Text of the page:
NCI to partner on NOAA RESTORE grant to Develop the Framework for a Decision-Making Tool for the Gulf of Mexico

NCI is part of a multidisciplinary team that was awarded a grant from the NOAA RESTORE Science Program to co-design a decision-support tool for managers of Gulf of Mexico natural resource systems.

igure 1: Overall framework for the proposed interactive forecast system and how it would inform the decision-making process.  Image credit: Ehab Meselhe

In the northern Gulf of Mexico, coastal managers often express the need for accurate scientific tools to understand the inputs of freshwater, nutrients and sediment so they can manage potential impacts on fisheries, marine mammals, shorebirds, and barrier islands.

“This project will guide prioritization of funding, siting and design of proposed restoration projects, incorporate adaptive management strategies and guide the management of riverine inflows in the northern Gulf of Mexico,” said Ehab Meselhe, principal investigator and professor in the Department of River-Coastal Science and Engineering at Tulane University.

“One of the hallmarks of the NCI Charrette approach is bringing together different disciplines so that a holistic and feasible solution is developed,” said Holly Madill, NCI director. “NCI is excited to be part of this groundbreaking project.”

“The project is unique because it will allow resource managers to explore the potential effects of specific management alternatives and will produce a needs-driven and science-based forecast system that builds capacity for interdisciplinary work through training and engagements. Our team is intentionally inclusive to capture a broad set of perspectives, experiences, and views,” Meselhe said.

Through this NOAA RESTORE Science Program grant, NCI will convene federal and state natural resource managers across many gulf states and scientists from across multiple disciplines for a three-day virtual charrette to co-develop the framework for this tool.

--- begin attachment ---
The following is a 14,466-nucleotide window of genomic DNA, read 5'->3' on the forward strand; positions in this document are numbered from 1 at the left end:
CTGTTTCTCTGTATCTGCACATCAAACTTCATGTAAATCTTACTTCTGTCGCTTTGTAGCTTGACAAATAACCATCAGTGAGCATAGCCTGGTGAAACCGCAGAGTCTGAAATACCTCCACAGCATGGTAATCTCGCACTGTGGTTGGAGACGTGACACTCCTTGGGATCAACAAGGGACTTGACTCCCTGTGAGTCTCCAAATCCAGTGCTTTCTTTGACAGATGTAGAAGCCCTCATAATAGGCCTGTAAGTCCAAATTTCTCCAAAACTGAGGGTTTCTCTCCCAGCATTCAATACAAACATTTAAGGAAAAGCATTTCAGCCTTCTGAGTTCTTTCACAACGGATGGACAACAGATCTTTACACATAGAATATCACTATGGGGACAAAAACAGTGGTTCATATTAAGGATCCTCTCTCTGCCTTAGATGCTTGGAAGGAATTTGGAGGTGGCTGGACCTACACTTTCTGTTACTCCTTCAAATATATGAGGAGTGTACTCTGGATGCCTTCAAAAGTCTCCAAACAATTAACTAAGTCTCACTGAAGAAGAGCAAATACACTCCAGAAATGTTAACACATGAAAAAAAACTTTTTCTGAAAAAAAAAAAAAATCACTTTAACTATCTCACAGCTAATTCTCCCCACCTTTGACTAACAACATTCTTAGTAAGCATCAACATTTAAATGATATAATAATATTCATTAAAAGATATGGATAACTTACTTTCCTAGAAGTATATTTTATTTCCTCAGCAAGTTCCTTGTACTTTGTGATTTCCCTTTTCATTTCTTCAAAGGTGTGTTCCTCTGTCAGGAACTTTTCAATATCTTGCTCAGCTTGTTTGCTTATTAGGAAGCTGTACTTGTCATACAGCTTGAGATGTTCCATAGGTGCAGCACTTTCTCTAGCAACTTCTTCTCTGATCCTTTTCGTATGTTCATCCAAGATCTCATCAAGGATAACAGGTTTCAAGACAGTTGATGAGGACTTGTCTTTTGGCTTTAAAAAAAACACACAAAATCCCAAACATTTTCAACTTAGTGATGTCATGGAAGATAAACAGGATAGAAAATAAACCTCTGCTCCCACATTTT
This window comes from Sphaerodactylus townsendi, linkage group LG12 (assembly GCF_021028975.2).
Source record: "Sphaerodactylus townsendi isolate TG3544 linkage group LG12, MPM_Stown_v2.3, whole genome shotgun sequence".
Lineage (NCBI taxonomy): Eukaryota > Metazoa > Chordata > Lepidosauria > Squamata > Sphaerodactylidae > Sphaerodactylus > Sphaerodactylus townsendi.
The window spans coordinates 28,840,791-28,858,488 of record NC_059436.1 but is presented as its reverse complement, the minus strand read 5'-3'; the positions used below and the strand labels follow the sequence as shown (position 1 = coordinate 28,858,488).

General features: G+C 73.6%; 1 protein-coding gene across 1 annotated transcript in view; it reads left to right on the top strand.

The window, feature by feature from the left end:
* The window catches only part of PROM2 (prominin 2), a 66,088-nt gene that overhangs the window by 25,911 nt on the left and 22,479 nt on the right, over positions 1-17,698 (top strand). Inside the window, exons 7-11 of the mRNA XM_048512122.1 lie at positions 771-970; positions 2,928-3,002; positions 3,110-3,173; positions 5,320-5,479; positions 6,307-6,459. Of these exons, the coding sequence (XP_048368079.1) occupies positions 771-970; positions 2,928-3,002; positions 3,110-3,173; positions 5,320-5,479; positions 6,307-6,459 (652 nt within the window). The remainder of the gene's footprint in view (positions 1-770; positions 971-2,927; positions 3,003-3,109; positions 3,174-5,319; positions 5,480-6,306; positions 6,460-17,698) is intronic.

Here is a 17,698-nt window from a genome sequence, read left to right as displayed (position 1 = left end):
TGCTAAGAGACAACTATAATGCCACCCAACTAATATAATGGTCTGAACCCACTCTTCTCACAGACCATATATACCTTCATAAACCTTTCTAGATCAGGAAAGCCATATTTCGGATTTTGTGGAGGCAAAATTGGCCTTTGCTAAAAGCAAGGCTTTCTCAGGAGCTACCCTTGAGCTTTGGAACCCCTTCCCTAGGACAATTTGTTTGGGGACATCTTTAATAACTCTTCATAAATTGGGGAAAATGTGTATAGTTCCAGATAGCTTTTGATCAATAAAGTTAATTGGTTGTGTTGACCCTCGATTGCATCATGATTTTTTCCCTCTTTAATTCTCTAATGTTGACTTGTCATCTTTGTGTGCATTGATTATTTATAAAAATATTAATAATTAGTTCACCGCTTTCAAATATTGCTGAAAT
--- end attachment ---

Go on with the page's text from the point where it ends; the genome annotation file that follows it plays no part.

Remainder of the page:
“The NOAA RESTORE Science Program aims to fund research that reduces the uncertainty around the management of natural resources in the Gulf of Mexico region,” said Julien Lartigue, director of the Science Program. “The team of resource managers and researchers that Dr. Meselhe has assembled will work together to develop a publicly accessible river management and forecast system to explore the tradeoffs between different restoration strategies in the lower Mississippi River as well as examine how to optimize river inflows to reach restoration targets. The team submitted a competitive proposal, and we are looking forward to working with them on this award.”

NOAA, the National Oceanic and Atmospheric Administration, established the RESTORE Science Program in 2012, to carry out research, observation and monitoring to support the long-term sustainability of the ecosystem. For more information about the grant, click here.


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